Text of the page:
The Home-Built Rod

Want the perfect fishing stick? Build it yourself.

Field & Stream Online Editors

The late John Voelker, better known under his Robert Traver pen name as the author of books including Trout Madness and Anatomy of a Murder, refused to count the fishing rods in his closet. "If you know exactly how many rods you have," he once told me, "then you don't have enough of them."

I think of that often when stowing gear for a weekend trip: one rod for this, another for that, and pretty soon I've lost count. One or two of those, however, I always stash with extra care because I've built them myself. Factory rods can be replaced, but my home-builts are unique and invested with sweat.

Rod building is enormously popular, partly because it's a way to fill your closet at a big savings over the cost of comparable factory products. Prices depend on the quality of the blank you want and the hardware. The cost for Cabela's kits, for example, ranges from $65 to $155. At the high end, you can get a $650 fly rod for $450 if you buy it as a kit.

Sometimes putting a rod together yourself is the only way to get the exact combination of component styles you'd like. But above all, it's a matter of personal satisfaction. As with other angling crafts like fly tying or lure making, it's a lot more fun to catch fish on something you've made yourself.

First-timers should start with a kit (see sidebar), which ensures that things like the reel seat, handle, and guides will be correctly matched and sized for the rod blank of your choice.

One thing you won't need is a complicated set of tools. The project requires no more than a simple file, some sandpaper, a couple of razor blades, and some small disposable brushes. Apartment dwellers with limited space can do just about as well as their rural neighbors with full-fledged workshops. I won't give step-by-step instructions here, which would only duplicate the ones that come with the package. Here are some tips, though, that those directions might not cover.

(1) Read the directions. It seems obvious, but not reading the instructions carefully is the single biggest mistake that novice rod makers commit. Go over them again and again until everything makes sense and is well ordered in your own mind. (2) Beware of corkscrews. Graphite fishing-rod blanks are made of a fiber-resin matrix wrapped around a tapered, solid-metal mandrel. After heat-curing, the mandrel is removed, leaving a hollow tube. Due to various manufacturing screwups, some finished blanks aren't as straight as they should be. These usually go in the factory reject pile but sometimes make their way into rod kits. Inspect yours right away by putting the sections together (for rods of two or more pieces) and sighting along them. If you see a twist, curl, or corkscrew-like bend, return the blank and ask for a replacement. (3) Find the spine. All graphite rods have what's called a spine, where the graphite wrap ended around the mandrel. (The word spline is often incorrectly used for this.) The wall of the blank is marginally thicker and consequently a little stiffer at this point. Your line guides should be aligned with this spine. If not, the finished rod won't cast straight and will drive you nuts. All kits give directions on how to find and mark the spine for guide layout, but most don't tell you why.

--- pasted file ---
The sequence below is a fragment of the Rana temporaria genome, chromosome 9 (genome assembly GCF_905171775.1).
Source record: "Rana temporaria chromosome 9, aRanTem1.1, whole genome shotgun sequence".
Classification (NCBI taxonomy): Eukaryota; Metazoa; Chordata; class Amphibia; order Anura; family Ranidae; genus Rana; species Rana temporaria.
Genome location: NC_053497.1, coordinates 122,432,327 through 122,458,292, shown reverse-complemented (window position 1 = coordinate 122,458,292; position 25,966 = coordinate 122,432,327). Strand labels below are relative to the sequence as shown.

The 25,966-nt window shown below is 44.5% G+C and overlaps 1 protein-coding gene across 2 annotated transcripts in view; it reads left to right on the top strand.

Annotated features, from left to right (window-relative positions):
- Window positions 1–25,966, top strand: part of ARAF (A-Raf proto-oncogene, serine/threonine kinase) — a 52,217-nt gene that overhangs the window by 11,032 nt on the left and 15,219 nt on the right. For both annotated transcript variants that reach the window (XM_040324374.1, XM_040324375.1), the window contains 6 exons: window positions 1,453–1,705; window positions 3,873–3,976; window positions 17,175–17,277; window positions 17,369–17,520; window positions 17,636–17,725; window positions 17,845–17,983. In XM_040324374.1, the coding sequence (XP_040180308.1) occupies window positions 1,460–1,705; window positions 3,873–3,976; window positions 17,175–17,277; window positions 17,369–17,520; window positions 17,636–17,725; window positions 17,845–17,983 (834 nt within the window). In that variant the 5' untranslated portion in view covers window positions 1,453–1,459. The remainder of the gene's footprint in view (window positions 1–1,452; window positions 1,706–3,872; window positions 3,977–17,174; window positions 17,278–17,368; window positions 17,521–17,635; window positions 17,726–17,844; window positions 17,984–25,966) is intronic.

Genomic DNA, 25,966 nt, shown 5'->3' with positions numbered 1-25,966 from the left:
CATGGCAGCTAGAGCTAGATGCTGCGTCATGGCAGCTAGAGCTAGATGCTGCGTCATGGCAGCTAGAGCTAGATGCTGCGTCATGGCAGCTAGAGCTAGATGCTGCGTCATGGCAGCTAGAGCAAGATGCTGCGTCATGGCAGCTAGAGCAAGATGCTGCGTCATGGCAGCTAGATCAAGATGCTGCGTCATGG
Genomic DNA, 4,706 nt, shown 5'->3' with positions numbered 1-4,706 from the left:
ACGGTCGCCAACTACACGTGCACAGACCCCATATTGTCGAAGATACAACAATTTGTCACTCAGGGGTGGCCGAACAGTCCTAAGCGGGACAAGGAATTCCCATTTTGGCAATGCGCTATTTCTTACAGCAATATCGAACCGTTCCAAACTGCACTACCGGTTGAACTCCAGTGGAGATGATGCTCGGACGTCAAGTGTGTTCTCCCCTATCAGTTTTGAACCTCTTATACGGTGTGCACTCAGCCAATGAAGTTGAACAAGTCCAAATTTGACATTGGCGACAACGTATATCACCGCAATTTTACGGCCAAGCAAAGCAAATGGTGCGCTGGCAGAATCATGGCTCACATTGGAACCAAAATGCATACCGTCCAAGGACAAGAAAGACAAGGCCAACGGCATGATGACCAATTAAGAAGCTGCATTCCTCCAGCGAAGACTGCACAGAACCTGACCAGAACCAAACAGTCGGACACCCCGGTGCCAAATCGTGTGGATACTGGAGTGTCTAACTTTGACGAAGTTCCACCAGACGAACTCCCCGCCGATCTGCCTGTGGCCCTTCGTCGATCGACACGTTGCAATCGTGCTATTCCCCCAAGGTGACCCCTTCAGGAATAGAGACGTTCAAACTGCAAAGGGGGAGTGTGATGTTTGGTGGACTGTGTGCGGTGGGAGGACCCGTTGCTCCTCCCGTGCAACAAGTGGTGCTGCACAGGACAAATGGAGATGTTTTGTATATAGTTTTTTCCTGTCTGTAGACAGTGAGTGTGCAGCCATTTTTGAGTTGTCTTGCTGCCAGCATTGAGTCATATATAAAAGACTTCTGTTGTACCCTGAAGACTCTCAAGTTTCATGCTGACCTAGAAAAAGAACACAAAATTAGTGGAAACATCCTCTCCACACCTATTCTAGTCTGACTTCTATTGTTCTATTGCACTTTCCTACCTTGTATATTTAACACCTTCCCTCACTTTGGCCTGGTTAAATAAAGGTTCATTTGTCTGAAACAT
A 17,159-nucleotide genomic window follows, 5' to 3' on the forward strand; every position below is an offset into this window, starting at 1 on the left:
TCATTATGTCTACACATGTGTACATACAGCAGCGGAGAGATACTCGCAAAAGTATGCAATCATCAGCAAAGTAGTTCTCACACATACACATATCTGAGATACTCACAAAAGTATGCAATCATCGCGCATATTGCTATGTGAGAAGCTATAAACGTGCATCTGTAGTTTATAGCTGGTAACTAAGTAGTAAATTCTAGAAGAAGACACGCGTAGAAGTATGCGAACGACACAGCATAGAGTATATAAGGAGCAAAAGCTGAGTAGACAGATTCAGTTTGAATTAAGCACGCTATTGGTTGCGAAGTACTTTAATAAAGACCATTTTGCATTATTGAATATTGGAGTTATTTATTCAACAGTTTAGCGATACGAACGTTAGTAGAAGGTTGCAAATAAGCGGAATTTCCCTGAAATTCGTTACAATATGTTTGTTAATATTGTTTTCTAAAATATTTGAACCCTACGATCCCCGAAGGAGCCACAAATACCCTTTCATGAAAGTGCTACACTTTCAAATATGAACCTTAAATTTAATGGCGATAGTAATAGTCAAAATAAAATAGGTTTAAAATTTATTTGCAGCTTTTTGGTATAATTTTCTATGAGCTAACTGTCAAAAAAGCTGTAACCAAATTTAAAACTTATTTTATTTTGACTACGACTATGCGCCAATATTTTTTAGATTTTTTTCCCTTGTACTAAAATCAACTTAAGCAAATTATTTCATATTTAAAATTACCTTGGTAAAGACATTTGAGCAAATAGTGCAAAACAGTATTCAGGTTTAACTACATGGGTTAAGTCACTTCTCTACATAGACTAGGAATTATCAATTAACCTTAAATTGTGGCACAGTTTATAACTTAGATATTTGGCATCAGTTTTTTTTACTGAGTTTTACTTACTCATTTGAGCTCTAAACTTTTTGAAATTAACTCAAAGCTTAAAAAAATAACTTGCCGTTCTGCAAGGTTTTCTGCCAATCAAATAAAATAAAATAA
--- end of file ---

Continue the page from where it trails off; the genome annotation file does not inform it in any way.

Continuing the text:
(4) Treat the feet. The portions of the rod guides that sit on the blank and are overwrapped with thread are known as the feet. You want a very smooth transition as you wrap thread up and over them. This means you have to file and sand their ends to a knifelike edge. Remember to remove any burrs you might have created on the undersides of the feet. Beginners tend to hurry the smoothing process, thereby making wrapping more difficult later on.

(5) Finish it slowly. Thread wraps on a rod blank are usually finished with a slow-curing, two-part epoxy, which produces a hard, glossy surface. MMany kits include it; Flex Coat and U-40 Dura Gloss are two common brands. If the epoxy manufacturer says that the ambient working temperature must be 70 degrees or higher, believe it. The resin and hardener must be in precise proportions. Use separate graduated syringes-the best tool for measuring small amounts-for the two substances. Novices commonly fail to blend the epoxy thoroughly.

Make a small tray, about 3 inches square, with aluminum foil and pour in the mixture. This spreads it out and avoids the heat buildup that would otherwise occur if the mixture remained concentrated in a small cup. This will greatly extend your working time before the epoxy solidifies. (6) Prepare to spin. The rod must be slowly rotated after you've smoothly brushed epoxy on the thread wraps. Otherwise, the coating will sag and harden into unsightly lumps. You can cut a couple of slots in a cardboard box to support the rod as you rotate it by hand slightly every 30 seconds or so until the epoxy starts to set. Or you can adapt a low-rpm motor from an old rotisserie to turn the rod for you. There are also inexpensive motors designed specifically for this task. In any case, prepare for this step before you start.

The hardest part may be resisting the urge to grab the rod and start whipping it around as soon as the epoxy seems hard. Let it sit for two or three days to allow the finish to fully cure. Then you can release all that pent-up anticipation.